Running Head: OMD GEESE
ORGANIZATIONAL MANAGEMENT DEVELOPMENT
GEESE GROUP #97
Dr. Betsy Summerfield
October 14, 1999
Lessons about teamwork can be learned from geese. As each goose flaps its wings it creates”uplift” for the birds that follow. By flying in a “V” formation, the whole flock adds greater flying range than if each bird flew alone. When a goose falls out of formation, it immediately feels the drag and resistance of flying alone. It quickly moves back into formation to take advantage of the lifting power of the bird immediately in front of it. When the lead goose tires, it rotates back into the formation and another goose flies to the point position. While flying in formation, geese honk to encourage those up front to keep up their speed. When a goose gets sick or wounded, two geese drop out of formation and follow it down to help and protect it. They stay with it until it dies or is able to fly again. They launch out with another formation or catch up with the flock (Lessons on Teamwork from Geese, 1999).
Bluefield College has a unique flock of geese that meet every Thursday night in the Science building on the second floor in room # 222. These particular geese “honk” in every class and are attempting to become a team. OMD #97 members are a prime example of how group intervention can be transformed into a team. Team building creates a culture that enables communication, trust and commitment. Critical skills for team success are factors such as communication and appreciating differences.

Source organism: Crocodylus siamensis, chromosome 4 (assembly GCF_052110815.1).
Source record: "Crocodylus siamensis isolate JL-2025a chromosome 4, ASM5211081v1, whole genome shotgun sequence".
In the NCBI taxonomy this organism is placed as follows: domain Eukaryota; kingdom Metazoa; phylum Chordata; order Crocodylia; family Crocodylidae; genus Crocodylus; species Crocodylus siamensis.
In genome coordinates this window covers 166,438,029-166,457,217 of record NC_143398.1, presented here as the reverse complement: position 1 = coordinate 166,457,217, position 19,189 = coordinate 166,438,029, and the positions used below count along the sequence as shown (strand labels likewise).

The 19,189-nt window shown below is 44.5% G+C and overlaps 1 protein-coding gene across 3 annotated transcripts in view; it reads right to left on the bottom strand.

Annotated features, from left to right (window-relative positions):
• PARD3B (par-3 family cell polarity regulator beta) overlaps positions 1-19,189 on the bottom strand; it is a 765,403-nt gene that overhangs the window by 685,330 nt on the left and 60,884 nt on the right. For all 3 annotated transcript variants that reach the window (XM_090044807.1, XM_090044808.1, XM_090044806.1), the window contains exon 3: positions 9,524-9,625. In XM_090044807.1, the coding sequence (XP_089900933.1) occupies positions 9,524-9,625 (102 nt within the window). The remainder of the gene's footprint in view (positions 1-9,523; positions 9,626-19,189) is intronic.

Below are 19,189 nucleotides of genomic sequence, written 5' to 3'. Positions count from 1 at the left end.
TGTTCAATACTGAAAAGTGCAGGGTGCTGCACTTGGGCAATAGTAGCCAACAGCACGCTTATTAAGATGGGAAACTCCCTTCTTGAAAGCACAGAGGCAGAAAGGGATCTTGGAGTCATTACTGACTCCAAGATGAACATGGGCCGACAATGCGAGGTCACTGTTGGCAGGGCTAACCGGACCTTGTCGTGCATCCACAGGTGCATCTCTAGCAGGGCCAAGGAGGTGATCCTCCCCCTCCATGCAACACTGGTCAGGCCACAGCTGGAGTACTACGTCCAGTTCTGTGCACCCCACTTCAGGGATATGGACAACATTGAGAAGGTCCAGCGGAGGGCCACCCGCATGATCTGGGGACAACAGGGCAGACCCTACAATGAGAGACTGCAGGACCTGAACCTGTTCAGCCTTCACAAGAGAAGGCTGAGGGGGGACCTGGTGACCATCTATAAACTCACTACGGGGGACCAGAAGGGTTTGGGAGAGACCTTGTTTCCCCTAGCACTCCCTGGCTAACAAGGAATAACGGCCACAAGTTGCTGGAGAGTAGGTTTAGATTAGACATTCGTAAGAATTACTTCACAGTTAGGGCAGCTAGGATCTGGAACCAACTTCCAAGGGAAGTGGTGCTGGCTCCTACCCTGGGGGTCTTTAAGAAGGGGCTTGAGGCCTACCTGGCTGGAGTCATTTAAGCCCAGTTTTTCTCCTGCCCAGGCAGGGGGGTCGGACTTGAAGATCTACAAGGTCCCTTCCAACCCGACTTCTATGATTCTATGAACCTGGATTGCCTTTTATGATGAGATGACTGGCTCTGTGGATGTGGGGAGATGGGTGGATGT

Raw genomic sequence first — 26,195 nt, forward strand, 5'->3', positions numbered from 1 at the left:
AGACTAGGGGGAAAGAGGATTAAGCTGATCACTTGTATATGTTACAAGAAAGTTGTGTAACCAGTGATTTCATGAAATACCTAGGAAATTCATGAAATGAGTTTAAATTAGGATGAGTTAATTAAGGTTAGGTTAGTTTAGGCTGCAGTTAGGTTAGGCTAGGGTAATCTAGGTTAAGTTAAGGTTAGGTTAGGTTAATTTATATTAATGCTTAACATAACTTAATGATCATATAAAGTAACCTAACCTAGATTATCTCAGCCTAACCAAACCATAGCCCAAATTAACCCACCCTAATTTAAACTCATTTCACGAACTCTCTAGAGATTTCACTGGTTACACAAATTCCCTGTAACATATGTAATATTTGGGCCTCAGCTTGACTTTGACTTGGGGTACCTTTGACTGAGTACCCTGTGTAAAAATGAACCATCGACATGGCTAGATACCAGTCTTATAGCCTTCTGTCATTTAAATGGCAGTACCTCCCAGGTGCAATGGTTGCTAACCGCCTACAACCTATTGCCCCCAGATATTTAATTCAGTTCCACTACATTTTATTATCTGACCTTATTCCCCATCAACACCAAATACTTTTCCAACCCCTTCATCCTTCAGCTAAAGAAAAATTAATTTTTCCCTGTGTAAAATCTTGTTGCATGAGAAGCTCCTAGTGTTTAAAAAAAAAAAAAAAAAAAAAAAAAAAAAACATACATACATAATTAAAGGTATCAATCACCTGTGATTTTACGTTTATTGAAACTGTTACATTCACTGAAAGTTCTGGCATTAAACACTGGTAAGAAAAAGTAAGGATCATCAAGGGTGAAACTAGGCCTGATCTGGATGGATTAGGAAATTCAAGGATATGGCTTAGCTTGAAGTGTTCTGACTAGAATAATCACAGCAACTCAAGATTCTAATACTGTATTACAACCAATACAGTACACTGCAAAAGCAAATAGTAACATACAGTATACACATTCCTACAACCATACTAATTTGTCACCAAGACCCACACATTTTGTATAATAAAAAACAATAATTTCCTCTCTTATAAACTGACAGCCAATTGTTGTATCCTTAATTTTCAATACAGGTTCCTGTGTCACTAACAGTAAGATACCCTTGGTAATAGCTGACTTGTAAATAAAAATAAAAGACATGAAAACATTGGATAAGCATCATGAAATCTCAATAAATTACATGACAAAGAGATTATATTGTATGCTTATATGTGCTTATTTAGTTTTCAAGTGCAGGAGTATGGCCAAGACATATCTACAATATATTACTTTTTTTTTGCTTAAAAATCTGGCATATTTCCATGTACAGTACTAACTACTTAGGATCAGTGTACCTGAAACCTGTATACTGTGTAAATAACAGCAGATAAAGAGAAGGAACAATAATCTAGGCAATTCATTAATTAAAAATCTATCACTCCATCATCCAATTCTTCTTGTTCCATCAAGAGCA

Communication and appreciating differences
When a group of people becomes truly effective and perform to their potential, each one should possess a built-in confidence for each other. Understanding how goals can be served by a group effort is important. During transition from a group to a team, communication skills need to be developed. Talking and listening are crucial forms of communication. The weakness in our group is not talking. Our geese “honk” about homework, papers and tests. They fall out of formation when they do not listen or try to understand what is occurring and become upset when questioned about their presentations. The group is affected when particular members: engage in distractions (writing, reading, leafing through books, slamming book covers, zipping and unzipping notebooks); verbally attack personalities; do not participate in team decisions; do not take the process seriously; and offer putdowns at every opportunity. These actions weaken the team. Listening of others ideas and opinions are beneficial to learning and growth. Open communication helps a team to nurture and build self-awareness for individual team members. Many of the team members have “opened” his or her lines of communication and begun progress toward the team goals. Learning to communicate and appreciating team members are continuous struggles for everyone. Group members are not aware they are “interdependent on each other’s skills, capabilities and have a unique arrangement of gifts, talents and resources” (LOTFG, 1999). If these members had any “goose sense”, they would realize by staying in team formation, they can learn from one another. When team members share common goals, they reach their destination quicker by traveling on the momentum of one another.
Working together within the team has a large impact on performance. Improving relationships between members enables the team to achieve their goals. Each member has their own strength and weaknesses but it is up to the team to develop the positive traits and transform the negatives traits into positive ones. Attempting to understand the strengths and qualities of each group member takes time and patience. Questioning other members about their values, beliefs and projects also encourage team growth. It is important for all team members to have a voice in what is accomplished each week.